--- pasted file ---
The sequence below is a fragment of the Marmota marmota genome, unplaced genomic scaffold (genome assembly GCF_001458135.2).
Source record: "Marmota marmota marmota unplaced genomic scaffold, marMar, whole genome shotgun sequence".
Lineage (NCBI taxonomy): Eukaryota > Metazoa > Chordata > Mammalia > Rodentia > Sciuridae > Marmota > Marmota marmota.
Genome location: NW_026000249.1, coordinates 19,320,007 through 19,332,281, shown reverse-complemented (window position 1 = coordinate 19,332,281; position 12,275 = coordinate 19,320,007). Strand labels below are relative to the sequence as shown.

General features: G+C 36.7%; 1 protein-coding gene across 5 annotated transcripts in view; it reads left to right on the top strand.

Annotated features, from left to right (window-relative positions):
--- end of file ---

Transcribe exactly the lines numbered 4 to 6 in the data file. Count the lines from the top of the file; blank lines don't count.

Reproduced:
Genome location: NW_026000249.1, coordinates 19,320,007 through 19,332,281, shown reverse-complemented (window position 1 = coordinate 19,332,281; position 12,275 = coordinate 19,320,007). Strand labels below are relative to the sequence as shown.

General features: G+C 36.7%; 1 protein-coding gene across 5 annotated transcripts in view; it reads left to right on the top strand.

Annotated features, from left to right (window-relative positions):